Posted on Monday 12th Mar 2018
The education secretary has promised to cut teachers' workload in an attempt to resolve a recruitment crisis in England's schools.
Damian Hinds told a head teachers' conference in Birmingham that there will be no more new changes to primary tests, GCSEs or A-levels.
But he faced challenges from delegates over school funding shortages.
And Mr Hinds told head teachers: "It has been tough, funding is tight, I don't deny that at all."
Geoff Barton, general secretary of the Association of School and College Leaders, welcomed the education secretary's promise to cut the "bureaucratic burden" on teachers.
But there were calls from the conference floor for Mr Hinds to "answer the question" over problems with school funding.
The education secretary had conceded: "I understand why that's people's number one issue. I understand why, for everyone in this room, the funding of our schools and colleges is such an important topic."
Damian Hinds told head teachers he will work with them on cutting bureaucracy
In his first speech to heads and teachers since becoming education secretary, Mr Hinds said that tackling the teacher shortage was a "top priority".
Mr Hinds said long hours and red tape were among the "biggest threats" to recruiting and retaining staff.
For five successive years, recruitment targets for teaching have been missed and schools have complained of the expense and disruption of relying on temporary staff or having to use teachers who are not specialists in the subjects they are teaching.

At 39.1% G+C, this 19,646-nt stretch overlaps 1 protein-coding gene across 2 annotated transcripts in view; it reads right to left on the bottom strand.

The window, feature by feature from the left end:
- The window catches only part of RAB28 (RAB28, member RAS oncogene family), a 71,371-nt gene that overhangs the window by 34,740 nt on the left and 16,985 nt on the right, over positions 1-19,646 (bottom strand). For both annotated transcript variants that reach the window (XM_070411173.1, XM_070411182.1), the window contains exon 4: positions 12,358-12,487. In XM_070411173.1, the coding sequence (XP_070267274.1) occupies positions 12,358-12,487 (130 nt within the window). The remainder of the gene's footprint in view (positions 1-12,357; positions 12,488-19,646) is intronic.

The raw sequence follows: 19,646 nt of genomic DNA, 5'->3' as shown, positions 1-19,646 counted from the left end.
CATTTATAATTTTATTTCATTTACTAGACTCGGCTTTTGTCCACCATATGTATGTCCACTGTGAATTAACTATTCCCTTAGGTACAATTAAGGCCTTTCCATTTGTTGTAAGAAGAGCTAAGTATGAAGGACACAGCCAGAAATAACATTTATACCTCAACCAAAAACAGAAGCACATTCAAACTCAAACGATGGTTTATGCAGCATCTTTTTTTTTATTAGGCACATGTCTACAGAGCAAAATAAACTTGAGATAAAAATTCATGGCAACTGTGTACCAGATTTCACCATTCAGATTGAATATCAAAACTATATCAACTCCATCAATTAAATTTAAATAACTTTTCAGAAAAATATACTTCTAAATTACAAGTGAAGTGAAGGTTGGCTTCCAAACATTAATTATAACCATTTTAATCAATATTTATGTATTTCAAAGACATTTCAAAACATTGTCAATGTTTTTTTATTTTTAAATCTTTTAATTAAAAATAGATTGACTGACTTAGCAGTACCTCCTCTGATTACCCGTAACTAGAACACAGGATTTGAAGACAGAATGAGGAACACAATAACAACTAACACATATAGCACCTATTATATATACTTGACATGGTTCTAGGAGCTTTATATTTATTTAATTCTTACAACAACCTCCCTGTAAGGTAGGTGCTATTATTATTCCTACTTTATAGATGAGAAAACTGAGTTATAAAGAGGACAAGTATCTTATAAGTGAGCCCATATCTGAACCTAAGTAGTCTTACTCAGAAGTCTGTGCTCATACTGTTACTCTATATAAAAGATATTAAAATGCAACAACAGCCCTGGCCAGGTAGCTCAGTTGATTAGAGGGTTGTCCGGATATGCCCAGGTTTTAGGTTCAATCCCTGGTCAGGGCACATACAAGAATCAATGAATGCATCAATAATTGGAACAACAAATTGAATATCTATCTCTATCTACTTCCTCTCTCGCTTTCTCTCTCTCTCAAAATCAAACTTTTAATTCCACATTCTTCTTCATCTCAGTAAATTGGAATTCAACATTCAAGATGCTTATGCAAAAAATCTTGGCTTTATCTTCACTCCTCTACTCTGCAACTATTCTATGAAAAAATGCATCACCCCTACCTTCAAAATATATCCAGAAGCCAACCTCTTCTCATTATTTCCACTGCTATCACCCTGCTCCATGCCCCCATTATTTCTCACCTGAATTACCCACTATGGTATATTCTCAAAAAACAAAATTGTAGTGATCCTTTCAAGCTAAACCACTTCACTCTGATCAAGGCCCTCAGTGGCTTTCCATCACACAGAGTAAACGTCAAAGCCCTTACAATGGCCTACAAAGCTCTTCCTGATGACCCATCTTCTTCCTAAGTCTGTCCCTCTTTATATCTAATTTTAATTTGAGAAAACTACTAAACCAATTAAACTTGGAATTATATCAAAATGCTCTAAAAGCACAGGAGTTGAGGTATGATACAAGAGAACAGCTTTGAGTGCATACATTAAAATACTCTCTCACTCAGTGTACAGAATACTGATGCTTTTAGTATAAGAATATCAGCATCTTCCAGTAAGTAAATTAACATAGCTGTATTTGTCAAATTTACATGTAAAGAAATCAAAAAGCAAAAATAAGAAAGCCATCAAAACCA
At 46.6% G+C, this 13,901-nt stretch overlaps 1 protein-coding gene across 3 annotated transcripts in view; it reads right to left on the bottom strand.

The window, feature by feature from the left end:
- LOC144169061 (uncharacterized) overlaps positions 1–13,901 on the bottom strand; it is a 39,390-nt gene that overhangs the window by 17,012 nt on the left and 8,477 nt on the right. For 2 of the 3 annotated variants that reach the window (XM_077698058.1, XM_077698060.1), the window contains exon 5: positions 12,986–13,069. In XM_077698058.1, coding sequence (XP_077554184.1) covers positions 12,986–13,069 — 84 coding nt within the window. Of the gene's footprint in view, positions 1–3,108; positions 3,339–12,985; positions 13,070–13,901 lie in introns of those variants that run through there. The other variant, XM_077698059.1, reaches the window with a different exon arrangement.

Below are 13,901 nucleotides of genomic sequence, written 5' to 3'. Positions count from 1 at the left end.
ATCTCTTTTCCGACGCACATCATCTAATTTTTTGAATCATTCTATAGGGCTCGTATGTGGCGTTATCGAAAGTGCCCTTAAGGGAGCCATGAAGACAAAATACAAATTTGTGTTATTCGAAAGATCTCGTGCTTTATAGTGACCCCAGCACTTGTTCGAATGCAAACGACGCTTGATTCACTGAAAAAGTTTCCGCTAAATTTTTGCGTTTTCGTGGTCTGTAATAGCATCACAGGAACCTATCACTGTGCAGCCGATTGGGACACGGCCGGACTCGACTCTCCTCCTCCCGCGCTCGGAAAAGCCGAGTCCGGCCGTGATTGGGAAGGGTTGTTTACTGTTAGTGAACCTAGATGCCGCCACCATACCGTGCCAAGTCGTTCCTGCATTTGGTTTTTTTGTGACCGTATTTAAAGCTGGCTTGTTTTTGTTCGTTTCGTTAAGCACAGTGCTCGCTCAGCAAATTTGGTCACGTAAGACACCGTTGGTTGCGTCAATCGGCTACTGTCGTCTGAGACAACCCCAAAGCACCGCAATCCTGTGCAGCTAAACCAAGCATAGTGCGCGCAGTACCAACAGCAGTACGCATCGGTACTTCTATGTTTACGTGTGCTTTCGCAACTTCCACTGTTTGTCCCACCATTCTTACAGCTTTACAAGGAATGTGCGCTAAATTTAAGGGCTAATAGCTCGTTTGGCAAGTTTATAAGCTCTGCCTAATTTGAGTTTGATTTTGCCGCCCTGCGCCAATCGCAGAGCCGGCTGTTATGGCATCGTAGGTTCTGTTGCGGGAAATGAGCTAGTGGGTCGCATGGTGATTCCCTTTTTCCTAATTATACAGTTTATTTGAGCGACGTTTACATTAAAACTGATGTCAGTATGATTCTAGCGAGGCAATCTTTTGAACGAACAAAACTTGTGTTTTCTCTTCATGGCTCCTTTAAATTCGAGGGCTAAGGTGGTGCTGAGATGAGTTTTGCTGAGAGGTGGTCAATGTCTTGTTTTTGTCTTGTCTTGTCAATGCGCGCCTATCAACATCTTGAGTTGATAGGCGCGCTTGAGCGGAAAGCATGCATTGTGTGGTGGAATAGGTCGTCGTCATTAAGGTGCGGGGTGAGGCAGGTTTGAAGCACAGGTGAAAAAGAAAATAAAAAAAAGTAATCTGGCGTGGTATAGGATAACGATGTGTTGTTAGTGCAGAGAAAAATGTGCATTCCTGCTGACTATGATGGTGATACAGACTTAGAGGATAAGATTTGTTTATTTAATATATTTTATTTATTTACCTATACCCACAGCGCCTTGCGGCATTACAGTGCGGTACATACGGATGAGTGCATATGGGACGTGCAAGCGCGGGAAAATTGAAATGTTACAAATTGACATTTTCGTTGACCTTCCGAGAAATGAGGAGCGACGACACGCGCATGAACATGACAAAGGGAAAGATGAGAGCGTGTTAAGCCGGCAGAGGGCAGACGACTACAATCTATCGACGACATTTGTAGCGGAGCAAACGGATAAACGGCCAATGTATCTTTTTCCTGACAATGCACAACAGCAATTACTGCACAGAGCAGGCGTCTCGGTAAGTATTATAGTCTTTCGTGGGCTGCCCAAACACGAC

Schools are spending £835m per year on supply agencies, according to the most recent government figures.
01/10/21What changes are being made to GCSEs and A-levels next year?
Department for Education says 2022 will be a ‘transition year’
14/09/21Covid: Single jab recommended for 12 to 15-year-olds by UK's top doctors
Healthy children aged 12 to 15 should be offered one dose of a Covid vaccine, the UK's chief medical officers say.
29/06/21Covid: School isolation rules could end in autumn
The Covid control system in England's schools, where groups of pupils have to self-isolate if one tests positive, could be scrapped in the autumn.
26/05/21DfE had no plan for dealing with a pandemic, says critical report by MPs
Public accounts committee also said a failure to set standards for remote learning led to ‘unequal experiences’
25/05/21Exams 2021: How will my grades be assessed this year?
Exams have been cancelled for the second year running due to the impact caused by coronavirus. The government have put schools will be in charge of grades and assessments this summer in a bid to avoid the results day chaos caused by last year's controversial algorithm.